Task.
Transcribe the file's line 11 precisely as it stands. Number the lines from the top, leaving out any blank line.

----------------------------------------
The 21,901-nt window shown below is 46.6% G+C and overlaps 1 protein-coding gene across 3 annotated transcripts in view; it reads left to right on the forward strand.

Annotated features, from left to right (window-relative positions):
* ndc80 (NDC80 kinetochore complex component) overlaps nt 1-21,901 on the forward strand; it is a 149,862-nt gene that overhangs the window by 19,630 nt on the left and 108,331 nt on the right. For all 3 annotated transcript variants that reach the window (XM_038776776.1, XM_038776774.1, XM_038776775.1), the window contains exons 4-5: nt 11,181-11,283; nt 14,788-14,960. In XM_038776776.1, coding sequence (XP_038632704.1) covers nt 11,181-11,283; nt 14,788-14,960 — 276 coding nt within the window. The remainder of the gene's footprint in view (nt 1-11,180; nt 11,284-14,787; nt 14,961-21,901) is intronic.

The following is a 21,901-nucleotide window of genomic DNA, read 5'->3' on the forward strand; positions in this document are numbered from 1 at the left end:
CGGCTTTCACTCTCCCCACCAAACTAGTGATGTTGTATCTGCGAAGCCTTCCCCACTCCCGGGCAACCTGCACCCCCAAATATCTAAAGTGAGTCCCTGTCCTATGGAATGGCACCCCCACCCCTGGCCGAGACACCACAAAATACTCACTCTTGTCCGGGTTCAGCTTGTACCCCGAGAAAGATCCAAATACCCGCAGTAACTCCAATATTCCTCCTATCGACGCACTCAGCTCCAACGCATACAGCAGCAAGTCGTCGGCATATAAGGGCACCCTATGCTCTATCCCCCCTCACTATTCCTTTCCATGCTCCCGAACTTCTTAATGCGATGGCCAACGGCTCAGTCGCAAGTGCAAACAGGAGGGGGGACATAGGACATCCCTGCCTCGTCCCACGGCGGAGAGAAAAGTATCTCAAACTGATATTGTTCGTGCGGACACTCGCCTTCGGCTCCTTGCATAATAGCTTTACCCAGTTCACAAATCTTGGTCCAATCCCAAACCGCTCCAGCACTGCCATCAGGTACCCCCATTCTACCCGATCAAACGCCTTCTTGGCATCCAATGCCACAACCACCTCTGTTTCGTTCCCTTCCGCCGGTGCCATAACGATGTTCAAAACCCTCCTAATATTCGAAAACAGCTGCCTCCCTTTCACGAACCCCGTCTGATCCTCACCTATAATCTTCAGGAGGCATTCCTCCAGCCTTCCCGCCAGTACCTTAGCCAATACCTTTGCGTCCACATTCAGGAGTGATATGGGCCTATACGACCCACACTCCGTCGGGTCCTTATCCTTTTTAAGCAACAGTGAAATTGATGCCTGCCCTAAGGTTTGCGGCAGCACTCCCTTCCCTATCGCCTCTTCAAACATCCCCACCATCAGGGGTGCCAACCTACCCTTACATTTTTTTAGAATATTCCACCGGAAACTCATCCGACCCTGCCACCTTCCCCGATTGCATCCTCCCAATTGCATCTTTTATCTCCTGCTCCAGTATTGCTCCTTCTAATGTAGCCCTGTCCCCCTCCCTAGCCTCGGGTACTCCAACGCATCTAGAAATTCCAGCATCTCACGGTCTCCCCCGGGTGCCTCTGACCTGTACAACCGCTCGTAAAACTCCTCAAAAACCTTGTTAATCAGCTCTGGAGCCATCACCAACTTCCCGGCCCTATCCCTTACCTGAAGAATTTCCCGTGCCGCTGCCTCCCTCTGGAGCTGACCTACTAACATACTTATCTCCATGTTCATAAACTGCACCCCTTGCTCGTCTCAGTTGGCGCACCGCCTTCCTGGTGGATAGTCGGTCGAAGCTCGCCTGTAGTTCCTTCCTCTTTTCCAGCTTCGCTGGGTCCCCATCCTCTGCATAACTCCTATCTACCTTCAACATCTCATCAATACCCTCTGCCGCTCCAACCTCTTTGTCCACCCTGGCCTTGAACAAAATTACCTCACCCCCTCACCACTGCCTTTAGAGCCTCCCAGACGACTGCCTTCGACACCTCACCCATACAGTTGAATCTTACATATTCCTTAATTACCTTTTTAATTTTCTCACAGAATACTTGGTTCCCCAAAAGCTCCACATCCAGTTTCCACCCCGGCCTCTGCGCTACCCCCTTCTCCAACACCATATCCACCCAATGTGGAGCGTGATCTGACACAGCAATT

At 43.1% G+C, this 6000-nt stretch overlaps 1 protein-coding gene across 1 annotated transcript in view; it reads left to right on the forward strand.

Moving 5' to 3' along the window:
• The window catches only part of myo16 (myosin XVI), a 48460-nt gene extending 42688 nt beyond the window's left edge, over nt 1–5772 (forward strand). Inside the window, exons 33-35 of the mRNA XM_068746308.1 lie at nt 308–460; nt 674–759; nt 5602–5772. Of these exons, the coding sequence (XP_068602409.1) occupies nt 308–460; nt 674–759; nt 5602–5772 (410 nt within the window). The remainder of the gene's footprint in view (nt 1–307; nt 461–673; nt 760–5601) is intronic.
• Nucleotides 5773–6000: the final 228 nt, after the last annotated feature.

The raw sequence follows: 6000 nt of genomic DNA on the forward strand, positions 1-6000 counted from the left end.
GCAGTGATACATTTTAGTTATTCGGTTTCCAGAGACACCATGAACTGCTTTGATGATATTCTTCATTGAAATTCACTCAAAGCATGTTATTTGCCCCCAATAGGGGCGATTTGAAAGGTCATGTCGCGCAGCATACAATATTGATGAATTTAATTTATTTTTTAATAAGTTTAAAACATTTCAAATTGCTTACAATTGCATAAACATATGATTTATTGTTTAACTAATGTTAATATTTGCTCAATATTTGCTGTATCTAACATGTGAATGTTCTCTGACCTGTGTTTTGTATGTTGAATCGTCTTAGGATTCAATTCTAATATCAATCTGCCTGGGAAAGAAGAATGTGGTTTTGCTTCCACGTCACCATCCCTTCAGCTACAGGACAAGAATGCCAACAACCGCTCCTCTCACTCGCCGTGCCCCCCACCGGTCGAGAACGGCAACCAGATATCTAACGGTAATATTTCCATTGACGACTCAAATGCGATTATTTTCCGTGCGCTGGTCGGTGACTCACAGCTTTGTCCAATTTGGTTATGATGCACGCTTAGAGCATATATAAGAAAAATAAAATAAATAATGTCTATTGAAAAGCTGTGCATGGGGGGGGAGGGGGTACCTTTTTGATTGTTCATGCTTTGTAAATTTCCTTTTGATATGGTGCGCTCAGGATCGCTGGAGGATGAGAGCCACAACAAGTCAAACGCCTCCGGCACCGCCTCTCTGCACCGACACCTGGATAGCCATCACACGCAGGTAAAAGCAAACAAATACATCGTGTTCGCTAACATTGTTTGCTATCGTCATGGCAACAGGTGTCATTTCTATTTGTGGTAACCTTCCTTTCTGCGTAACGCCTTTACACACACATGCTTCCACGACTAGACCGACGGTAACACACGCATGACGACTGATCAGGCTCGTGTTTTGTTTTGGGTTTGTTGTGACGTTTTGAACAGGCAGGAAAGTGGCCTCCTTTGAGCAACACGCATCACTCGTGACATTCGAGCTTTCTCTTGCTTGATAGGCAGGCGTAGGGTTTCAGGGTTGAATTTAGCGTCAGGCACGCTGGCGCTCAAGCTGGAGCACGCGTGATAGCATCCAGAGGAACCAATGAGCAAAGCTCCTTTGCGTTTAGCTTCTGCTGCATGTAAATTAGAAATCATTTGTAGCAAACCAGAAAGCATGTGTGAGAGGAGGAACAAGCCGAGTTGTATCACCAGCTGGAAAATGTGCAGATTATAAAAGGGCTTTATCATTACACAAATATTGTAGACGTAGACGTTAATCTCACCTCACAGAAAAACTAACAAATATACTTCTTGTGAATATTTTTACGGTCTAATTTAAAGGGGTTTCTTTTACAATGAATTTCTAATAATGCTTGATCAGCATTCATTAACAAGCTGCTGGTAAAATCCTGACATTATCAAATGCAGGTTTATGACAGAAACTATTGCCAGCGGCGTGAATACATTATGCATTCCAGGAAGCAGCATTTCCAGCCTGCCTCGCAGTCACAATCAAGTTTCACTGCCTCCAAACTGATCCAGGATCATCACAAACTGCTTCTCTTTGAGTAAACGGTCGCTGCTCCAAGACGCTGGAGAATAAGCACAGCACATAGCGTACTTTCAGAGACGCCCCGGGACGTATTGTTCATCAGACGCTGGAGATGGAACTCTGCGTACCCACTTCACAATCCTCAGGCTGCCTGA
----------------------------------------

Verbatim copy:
GCAGTGATACATTTTAGTTATTCGGTTTCCAGAGACACCATGAACTGCTTTGATGATATTCTTCATTGAAATTCACTCAAAGCATGTTATTTGCCCCCAATAGGGGCGATTTGAAAGGTCATGTCGCGCAGCATACAATATTGATGAATTTAATTTATTTTTTAATAAGTTTAAAACATTTCAAATTGCTTACAATTGCATAAACATATGATTTATTGTTTAACTAATGTTAATATTTGCTCAATATTTGCTGTATCTAACATGTGAATGTTCTCTGACCTGTGTTTTGTATGTTGAATCGTCTTAGGATTCAATTCTAATATCAATCTGCCTGGGAAAGAAGAATGTGGTTTTGCTTCCACGTCACCATCCCTTCAGCTACAGGACAAGAATGCCAACAACCGCTCCTCTCACTCGCCGTGCCCCCCACCGGTCGAGAACGGCAACCAGATATCTAACGGTAATATTTCCATTGACGACTCAAATGCGATTATTTTCCGTGCGCTGGTCGGTGACTCACAGCTTTGTCCAATTTGGTTATGATGCACGCTTAGAGCATATATAAGAAAAATAAAATAAATAATGTCTATTGAAAAGCTGTGCATGGGGGGGGAGGGGGTACCTTTTTGATTGTTCATGCTTTGTAAATTTCCTTTTGATATGGTGCGCTCAGGATCGCTGGAGGATGAGAGCCACAACAAGTCAAACGCCTCCGGCACCGCCTCTCTGCACCGACACCTGGATAGCCATCACACGCAGGTAAAAGCAAACAAATACATCGTGTTCGCTAACATTGTTTGCTATCGTCATGGCAACAGGTGTCATTTCTATTTGTGGTAACCTTCCTTTCTGCGTAACGCCTTTACACACACATGCTTCCACGACTAGACCGACGGTAACACACGCATGACGACTGATCAGGCTCGTGTTTTGTTTTGGGTTTGTTGTGACGTTTTGAACAGGCAGGAAAGTGGCCTCCTTTGAGCAACACGCATCACTCGTGACATTCGAGCTTTCTCTTGCTTGATAGGCAGGCGTAGGGTTTCAGGGTTGAATTTAGCGTCAGGCACGCTGGCGCTCAAGCTGGAGCACGCGTGATAGCATCCAGAGGAACCAATGAGCAAAGCTCCTTTGCGTTTAGCTTCTGCTGCATGTAAATTAGAAATCATTTGTAGCAAACCAGAAAGCATGTGTGAGAGGAGGAACAAGCCGAGTTGTATCACCAGCTGGAAAATGTGCAGATTATAAAAGGGCTTTATCATTACACAAATATTGTAGACGTAGACGTTAATCTCACCTCACAGAAAAACTAACAAATATACTTCTTGTGAATATTTTTACGGTCTAATTTAAAGGGGTTTCTTTTACAATGAATTTCTAATAATGCTTGATCAGCATTCATTAACAAGCTGCTGGTAAAATCCTGACATTATCAAATGCAGGTTTATGACAGAAACTATTGCCAGCGGCGTGAATACATTATGCATTCCAGGAAGCAGCATTTCCAGCCTGCCTCGCAGTCACAATCAAGTTTCACTGCCTCCAAACTGATCCAGGATCATCACAAACTGCTTCTCTTTGAGTAAACGGTCGCTGCTCCAAGACGCTGGAGAATAAGCACAGCACATAGCGTACTTTCAGAGACGCCCCGGGACGTATTGTTCATCAGACGCTGGAGATGGAACTCTGCGTACCCACTTCACAATCCTCAGGCTGCCTGA